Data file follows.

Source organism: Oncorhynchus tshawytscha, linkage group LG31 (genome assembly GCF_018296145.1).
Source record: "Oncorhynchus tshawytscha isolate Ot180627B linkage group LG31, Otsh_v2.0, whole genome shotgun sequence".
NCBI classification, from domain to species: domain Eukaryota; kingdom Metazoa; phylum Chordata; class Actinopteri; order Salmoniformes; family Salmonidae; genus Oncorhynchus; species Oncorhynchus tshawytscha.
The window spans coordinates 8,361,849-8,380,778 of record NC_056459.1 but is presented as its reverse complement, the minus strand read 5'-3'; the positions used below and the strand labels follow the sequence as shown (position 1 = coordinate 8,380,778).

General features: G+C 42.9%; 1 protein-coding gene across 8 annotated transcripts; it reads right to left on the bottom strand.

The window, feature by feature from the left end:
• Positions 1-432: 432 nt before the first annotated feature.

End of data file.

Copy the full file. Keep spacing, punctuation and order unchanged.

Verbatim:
Source organism: Oncorhynchus tshawytscha, linkage group LG31 (genome assembly GCF_018296145.1).
Source record: "Oncorhynchus tshawytscha isolate Ot180627B linkage group LG31, Otsh_v2.0, whole genome shotgun sequence".
NCBI classification, from domain to species: domain Eukaryota; kingdom Metazoa; phylum Chordata; class Actinopteri; order Salmoniformes; family Salmonidae; genus Oncorhynchus; species Oncorhynchus tshawytscha.
The window spans coordinates 8,361,849-8,380,778 of record NC_056459.1 but is presented as its reverse complement, the minus strand read 5'-3'; the positions used below and the strand labels follow the sequence as shown (position 1 = coordinate 8,380,778).

General features: G+C 42.9%; 1 protein-coding gene across 8 annotated transcripts; it reads right to left on the bottom strand.

The window, feature by feature from the left end:
• Positions 1-432: 432 nt before the first annotated feature.